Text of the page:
Engineers are responsible for applying principles of math and science in order to develop solutions related to technical issues. An engineer may commonly use a computer in order to complete their work. Most workers within this occupation specialize, such as in mining and geological engineering.
Mining and Geological Engineer Job Responsibilities
Mining and geological engineers are responsible for finding, extracting and preparing metals, minerals and coal for use by utilities and manufacturing industries. They may often design both underground and open pit mines in addition to supervising the construction of tunnels and mine shifts in underground mines. Other job responsibilities may include creating transportation methods to allow for the transportation of minerals and metals to processing plans. Mining engineers’ job duties also include the responsibility of the safety and environmentally and economically safe operation of mines. In some cases, a mining engineer may also work with metallurgical engineers and geologists in order to appraise and locate new deposits of metals, coal or minerals.
Other engineers work primarily with developing new equipment or direct processing operations that separate the minerals from rock, dirt and other materials. Mining engineers may commonly specialize in the mining production of one specific type of metal or minerals, like gold or coal. Due to an increased emphasis on the protection of the environment, mining engineers today are commonly working to resolve problems associated with water and air pollution as well as land reclamation. Safety engineers within this field utilize their knowledge of mine practices and design in order to ensure worker safety as well as comply with federal and state safety guidelines and regulations. Levels of responsibility include inspecting wall and roof surfaces, monitoring air quality and examining equipment to ensure it is in compliance with all safety guidelines.
Engineers may work in buildings; however, they may also frequently work on site in the mines, which can mean working outdoors and often in underground mine locations. Extensive travel may be required in many cases. Engineers may work a 40 hour standard work week. Deadlines may require working overtime. Frequent travel may be necessary. In some cases, it may be necessary to travel overseas or even spend extended periods of time in foreign countries to assist with foreign mining activities.
To be successful in this career field, individuals should be inquisitive, creative, detail oriented and analytical. They must have good communication skills; including written and oral communication skills as well as be able to work with others. In order to work for the federal government or for defense contractors engineers may need to have a security clearance.
Employment within this field expected to grow approximately as fast as other occupations over the course of the next decade. This growth will vary according to specialty. Mining and geological engineers are expected to see a growth in their field that is faster than average for other occupations. This field is anticipated to grow by approximately 15% over the next ten years. This growth will primarily be fueled by an increased demand around the world for minerals. Growth in this field will also continue as a large number of engineers approach retirement age. The best employment opportunities in this field will include frequently traveling and possibly living abroad for long periods of time. This is directly related to the fact that more mining operations around the globe are now recruiting graduates from engineering programs in the U.S. To remain competitive it is important for engineers within this field to participate in continuing education and training throughout their career.*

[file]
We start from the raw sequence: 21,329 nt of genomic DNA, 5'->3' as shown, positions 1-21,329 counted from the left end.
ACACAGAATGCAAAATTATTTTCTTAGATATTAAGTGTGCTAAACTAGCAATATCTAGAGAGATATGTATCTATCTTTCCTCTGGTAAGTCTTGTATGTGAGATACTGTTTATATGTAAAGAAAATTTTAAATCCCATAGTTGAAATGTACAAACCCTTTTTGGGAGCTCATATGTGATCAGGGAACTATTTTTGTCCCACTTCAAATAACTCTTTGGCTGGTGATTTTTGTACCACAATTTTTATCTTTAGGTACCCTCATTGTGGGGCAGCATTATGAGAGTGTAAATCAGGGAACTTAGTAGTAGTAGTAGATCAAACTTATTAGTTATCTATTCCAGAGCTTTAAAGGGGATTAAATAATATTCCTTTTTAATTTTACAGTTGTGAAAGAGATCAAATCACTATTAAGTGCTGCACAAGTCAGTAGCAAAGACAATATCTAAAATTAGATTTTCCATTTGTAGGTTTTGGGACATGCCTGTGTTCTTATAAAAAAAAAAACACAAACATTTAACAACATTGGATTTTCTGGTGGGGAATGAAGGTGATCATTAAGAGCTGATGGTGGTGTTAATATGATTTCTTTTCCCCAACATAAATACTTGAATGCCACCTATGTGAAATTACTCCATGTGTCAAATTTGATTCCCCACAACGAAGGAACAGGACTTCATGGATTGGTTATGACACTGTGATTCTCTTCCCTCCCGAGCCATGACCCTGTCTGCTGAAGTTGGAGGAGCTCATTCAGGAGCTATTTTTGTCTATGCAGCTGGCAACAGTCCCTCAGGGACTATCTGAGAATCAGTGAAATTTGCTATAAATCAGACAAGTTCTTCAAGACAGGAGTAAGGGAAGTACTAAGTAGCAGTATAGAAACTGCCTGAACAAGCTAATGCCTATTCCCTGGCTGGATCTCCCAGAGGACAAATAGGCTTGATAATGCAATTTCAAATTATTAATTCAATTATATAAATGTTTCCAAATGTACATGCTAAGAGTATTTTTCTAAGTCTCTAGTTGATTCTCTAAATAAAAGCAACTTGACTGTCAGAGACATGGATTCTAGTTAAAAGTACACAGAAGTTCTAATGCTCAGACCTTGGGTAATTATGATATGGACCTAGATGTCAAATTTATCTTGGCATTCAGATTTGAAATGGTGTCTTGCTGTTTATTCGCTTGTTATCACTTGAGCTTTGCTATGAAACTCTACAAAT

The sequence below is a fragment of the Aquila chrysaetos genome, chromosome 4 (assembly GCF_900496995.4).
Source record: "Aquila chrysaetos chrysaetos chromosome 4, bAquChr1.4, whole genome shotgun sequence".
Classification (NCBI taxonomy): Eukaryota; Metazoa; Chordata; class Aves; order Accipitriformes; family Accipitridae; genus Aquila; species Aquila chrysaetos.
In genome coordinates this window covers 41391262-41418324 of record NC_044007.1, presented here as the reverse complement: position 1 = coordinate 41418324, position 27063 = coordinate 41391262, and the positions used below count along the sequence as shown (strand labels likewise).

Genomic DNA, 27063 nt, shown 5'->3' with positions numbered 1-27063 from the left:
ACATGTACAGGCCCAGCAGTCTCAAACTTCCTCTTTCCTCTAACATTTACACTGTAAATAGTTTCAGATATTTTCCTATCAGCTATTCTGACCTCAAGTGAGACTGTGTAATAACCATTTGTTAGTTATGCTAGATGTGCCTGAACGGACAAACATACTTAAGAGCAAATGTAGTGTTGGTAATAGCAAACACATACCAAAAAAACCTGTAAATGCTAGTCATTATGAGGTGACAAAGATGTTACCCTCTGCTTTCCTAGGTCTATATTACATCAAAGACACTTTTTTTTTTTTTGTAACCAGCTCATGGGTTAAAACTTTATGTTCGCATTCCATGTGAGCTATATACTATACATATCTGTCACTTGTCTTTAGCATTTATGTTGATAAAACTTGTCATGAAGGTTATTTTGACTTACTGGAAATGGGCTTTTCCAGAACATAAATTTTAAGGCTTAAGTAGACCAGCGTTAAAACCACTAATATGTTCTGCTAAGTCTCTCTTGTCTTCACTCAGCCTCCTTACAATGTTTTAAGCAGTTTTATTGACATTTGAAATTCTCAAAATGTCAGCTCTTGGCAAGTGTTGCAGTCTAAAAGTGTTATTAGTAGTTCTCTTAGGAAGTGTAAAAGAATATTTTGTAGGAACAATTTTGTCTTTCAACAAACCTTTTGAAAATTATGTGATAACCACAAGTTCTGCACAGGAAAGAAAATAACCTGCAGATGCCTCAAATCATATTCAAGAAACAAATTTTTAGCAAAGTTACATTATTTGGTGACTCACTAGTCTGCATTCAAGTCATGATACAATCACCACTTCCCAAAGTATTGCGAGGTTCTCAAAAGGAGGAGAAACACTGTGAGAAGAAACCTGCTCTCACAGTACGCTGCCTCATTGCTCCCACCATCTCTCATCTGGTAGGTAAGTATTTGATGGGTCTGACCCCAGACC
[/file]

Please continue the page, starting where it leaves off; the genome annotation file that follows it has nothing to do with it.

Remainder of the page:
*According to the BLS, http://www.bls.gov/oco/
Mining and Geological Engineer Training and Education Requirements
A bachelor’s degree is commonly needed to enter this occupation. A graduate degree may be required for research positions. An engineering program commonly involves study within a specific specialty, combined with courses in life and physical sciences and math.
Admissions requirements for an undergraduate engineering school might include a background in math, science, social studies, English and humanities. While most bachelor degree programs last four years, some students may take up to five years. The first two years are commonly spent in the study of basic sciences, math, humanities, intro engineering and social sciences. The last two years of the program may include a concentration in engineering.
Mining and Geological Engineer Salary and Wages
In 2008 mining and geological engineers had median wages of $75,960 per year. Salaries may vary based on geographic location, employer and level of experience and education.*
*According to the BLS, http://www.bls.gov/oco/
Mining and Geological Engineer Certifications
In all fifty states as well as the District of Columbia, engineers who provide services to the public are required to be licensed. Licensed engineers are known as professional engineers or PEs. Licensure can be obtained through a degree from an engineering program that is ABET accredited, along with four years of work experience as well as a state exam. Licensure is typically recognized among states.
New graduates commonly work under the direction and supervision of an experienced engineer before advancing to projects that require more responsibility.
Mining and Geological Engineer Professional Associations
Professional associations for mining and geological engineers include the Society for Mining, metallurgy and Exploration.
Get Your Degree!
Find schools and get information on the program that’s right for you.
Powered by Campus Explorer